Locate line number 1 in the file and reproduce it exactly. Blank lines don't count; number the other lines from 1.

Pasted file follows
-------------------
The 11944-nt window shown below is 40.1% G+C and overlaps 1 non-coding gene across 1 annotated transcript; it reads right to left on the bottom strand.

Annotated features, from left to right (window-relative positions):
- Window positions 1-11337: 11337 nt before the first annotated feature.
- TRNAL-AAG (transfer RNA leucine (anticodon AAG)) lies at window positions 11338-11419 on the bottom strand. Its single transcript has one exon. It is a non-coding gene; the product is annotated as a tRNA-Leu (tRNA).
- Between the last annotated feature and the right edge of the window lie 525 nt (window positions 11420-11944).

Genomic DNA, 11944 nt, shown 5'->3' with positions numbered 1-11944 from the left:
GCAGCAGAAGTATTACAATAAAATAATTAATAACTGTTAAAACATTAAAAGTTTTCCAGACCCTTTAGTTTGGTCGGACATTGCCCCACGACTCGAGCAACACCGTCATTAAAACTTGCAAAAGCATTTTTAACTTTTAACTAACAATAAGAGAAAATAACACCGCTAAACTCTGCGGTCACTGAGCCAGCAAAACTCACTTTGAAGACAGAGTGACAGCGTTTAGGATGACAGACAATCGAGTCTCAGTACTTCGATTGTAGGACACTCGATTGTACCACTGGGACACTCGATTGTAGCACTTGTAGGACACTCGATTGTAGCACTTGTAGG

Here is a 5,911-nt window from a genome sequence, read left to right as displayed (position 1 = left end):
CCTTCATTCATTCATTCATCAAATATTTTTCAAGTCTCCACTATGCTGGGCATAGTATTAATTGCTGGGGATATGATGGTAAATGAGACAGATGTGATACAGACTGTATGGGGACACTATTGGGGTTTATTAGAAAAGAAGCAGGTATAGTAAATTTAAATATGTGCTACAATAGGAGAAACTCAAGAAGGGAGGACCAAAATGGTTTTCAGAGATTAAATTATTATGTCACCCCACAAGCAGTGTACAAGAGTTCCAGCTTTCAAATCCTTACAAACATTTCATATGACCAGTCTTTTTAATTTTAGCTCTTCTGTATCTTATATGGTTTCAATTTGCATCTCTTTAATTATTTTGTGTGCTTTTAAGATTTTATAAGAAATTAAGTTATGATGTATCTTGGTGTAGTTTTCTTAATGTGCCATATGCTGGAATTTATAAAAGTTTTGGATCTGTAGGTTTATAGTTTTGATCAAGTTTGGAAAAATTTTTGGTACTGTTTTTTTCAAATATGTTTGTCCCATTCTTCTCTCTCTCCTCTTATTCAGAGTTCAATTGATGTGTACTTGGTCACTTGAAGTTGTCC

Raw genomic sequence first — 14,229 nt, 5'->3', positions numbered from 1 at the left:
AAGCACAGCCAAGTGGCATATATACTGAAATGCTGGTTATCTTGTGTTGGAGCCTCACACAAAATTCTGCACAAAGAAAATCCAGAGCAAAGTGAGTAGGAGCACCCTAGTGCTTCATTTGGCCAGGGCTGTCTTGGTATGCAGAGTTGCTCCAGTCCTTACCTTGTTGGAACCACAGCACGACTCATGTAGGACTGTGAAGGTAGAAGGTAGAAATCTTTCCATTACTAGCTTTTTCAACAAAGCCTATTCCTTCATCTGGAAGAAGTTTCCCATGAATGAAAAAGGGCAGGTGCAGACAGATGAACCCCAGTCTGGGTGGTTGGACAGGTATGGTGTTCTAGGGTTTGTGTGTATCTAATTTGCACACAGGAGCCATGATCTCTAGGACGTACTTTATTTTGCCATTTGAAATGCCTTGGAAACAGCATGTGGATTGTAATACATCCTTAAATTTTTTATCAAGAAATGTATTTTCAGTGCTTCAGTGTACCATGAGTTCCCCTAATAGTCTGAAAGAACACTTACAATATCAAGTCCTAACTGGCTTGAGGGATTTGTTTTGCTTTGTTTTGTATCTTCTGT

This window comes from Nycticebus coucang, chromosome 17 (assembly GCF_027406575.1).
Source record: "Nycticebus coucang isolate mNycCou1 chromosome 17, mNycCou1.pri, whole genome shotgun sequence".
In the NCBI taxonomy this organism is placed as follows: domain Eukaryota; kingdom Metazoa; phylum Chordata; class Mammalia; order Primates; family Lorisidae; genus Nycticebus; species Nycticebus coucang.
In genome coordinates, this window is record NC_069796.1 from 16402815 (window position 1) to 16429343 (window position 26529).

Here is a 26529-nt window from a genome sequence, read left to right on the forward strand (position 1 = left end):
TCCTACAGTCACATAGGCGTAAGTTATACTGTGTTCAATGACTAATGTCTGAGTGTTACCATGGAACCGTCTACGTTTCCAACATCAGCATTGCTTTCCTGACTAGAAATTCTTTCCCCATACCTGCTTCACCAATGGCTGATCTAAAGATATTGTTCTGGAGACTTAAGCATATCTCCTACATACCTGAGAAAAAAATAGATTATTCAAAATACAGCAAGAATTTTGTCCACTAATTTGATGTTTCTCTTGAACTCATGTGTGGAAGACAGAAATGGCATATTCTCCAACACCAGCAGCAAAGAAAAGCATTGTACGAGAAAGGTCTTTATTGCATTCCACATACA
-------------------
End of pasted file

The 11944-nt window shown below is 40.1% G+C and overlaps 1 non-coding gene across 1 annotated transcript; it reads right to left on the bottom strand.